5. This look s amazing and you’ve done such a wonderful job in relating all the right to jog back to us! We are heading to MAlaysia in July and there’s a short hike in Penang we want to do. With a 3 year old and 16 month old I’ve been investigating the idea with some trepidation, but reading this has me way more motivated to get into the hiking spirit!


    • Whoa! You are way more adventurous than I ever was traveling with small children. We regained our travels once our children were 4 and 6 (well potty trained). I think what you’re doing is wonderful and training the children to be flexible and exposing them to other lands. Have a great time. BTW… my son’s name is Logan 😊

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  6. Looks like a perfect hiking trail. Though I admit it will be a bit hot to trek here. I’m used to Himalayan weather which means rain is likely post-noon!


    • Yep, probably on the warm side for you. This area is only at about 4500 feet in elevation and does start to get pretty warm by May. In the last 30 days, we’ve seen rain twice. I guess that’s why it’s consider high desert.

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  7. We did the same two hikes when we were just there but in the opposite order. Made it through 17 “puddles” in Buckskin, some up to my waist before turning around because we were frozen! So beautiful and worth it. I did not know about the choke/drop in Wire Pass and had a hiking skirt on. Made things really interesting!


    • Brrrr …. that water had to be cold. We talked to a group of Asian tourists as they excited Buckskin Gulch and they all kept saying ‘don’t do it … too cold’, but they were prepared. Fun group! I love hiking skirts but knew I’d be potentially crawling and had already banged up my legs at Waterholes thus cargo pants fit the bill. I’m sure your attire was entertaining climbing over that boulder 😉

      Liked by 1 person

    • Thanks Tim – we’re having a great time in the area, but not a fan of all the tourists. Gotta take the good along with the bad as you well know!


  8. We will have to make notes to visit these beautiful places the next time we are in the Page area. What wonderful shots and I am sure more enjoyable without guides moving the crowd along. I can see why you have extended your stay. We too left wanting to stay longer.
    Thanks for sharing.


    • By extending our stay, we’ve been able to explore some less known spots and enjoy hikes without the masses which is a treat around here. We’re already looking forward to a future visit 😊


  9. The Toadstool hike so much fun. It’s one of those places where you keep discovering new things as you wander around the area. Wire Pass looks like so cool. It was on the list for this year before we got side track with a house:) We finally started carrying a rope. We’ve only had to use it once. It is nice knowing that we have that little help we might need. It isn’t a thick rope but sturdy and just enough to give you some support to let yourself down or pull yourself up. Beautiful photos of this awesome adventure:)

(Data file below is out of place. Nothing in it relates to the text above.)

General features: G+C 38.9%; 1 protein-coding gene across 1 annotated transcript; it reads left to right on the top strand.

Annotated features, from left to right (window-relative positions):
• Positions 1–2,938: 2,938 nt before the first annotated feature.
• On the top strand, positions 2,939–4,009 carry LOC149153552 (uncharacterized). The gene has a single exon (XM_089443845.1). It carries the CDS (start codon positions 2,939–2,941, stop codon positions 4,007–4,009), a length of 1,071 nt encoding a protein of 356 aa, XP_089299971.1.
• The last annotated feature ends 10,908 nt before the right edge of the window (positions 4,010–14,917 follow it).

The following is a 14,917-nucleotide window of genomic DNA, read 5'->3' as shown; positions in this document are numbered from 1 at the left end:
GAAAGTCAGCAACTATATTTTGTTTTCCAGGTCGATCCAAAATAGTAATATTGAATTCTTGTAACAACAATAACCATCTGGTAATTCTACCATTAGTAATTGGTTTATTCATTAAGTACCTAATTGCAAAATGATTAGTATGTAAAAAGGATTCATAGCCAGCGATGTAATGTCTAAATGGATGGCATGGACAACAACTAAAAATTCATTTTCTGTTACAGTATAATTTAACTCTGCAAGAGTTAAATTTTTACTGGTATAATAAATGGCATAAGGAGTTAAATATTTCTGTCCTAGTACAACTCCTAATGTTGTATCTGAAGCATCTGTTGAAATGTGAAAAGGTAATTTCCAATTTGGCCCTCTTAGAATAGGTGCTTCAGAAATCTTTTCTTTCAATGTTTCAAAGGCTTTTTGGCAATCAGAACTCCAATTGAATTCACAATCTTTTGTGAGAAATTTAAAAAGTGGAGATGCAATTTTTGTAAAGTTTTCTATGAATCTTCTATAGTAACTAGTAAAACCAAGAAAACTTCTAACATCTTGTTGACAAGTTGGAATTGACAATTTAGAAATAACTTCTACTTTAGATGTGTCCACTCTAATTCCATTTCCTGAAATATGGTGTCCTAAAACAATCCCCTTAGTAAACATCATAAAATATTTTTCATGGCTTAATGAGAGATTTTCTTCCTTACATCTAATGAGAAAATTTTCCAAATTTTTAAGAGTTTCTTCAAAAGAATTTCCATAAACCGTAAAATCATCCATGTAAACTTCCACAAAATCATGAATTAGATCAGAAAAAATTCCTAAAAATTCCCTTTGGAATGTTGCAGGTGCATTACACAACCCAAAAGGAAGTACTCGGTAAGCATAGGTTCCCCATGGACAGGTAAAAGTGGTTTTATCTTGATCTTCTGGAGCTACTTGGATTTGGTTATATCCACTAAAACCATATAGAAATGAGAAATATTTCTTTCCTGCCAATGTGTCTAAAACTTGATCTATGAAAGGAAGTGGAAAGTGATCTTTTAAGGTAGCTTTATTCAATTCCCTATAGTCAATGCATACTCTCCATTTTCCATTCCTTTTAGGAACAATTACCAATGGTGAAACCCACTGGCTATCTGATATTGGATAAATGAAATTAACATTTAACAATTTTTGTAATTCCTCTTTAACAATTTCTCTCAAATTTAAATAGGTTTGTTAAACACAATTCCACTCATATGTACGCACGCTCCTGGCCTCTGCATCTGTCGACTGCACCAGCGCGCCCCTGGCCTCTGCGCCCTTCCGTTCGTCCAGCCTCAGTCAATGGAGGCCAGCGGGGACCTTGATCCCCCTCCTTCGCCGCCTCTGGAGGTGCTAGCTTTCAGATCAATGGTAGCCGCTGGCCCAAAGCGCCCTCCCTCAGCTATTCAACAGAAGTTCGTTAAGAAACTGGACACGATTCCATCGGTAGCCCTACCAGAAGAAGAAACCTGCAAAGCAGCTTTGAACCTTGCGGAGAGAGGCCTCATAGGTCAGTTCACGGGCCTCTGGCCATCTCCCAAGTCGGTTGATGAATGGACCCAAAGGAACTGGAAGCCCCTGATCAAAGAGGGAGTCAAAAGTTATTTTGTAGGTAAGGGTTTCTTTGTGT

• Thanks Pam and I think we too will add a rope to our pack if we plan on doing more hikes like this. We’ve definitely stepped outside of our comfort level around here and we’re loving it. Wire Pass was a fun hike and I would’ve enjoyed exploring more of Buckskin BUT not in water. We’ve talked about coming back in September but not sure it’ll be any better considering August is monsoon season. Guess we’ll play it by ear.


  10. Great photos! Reminds me of the Tent Rocks in New Mexico. I have never been to Utah, but it seems like too much to see in one trip for this working girl…


    • One of my favorite hikes – Kasha-Katuwe Tent Rocks. There is a similarity with slot canyons but each offers unique scenery. You MUST visit Utah! You won’t be disappointed 😊


  11. Wow! Wow! Wow! It would be helpful if you numbered your photos – then folks could comment on a particular image. I always like the shots with people in the landscape. My favourite is one of the first ones of you and hubby posing with some of the wind-carved statues!


  12. Hi Ingrid! Wonderful post and fabulous photos! I’m not a fan of squished spaces, but I would probably try it just to see the amazing sites in your photos.


    • We’ve been having a fantastic time in the Glen Canyon National Recreation Area and are already looking forward to returning. So many fun hikes and sights…. the more the merrier!


  13. I can’t believe we were in that area and did not see the Toadstools or the slot canyons! Now we can add two more attractions to visit next time we are in the area.


    • By spending a month in the area, we’ve had the opportunity to discover a bunch of gems … some hidden and some well-known. We’re savoring those less known spots and the rare solitude in this tourist heavy location.


    • Very interesting landscape around here, but the lake is the real jewel. I’m dying to get out on the water, especially as it’s finally starting to warm up. You’ll definitely want to put Page on your radar.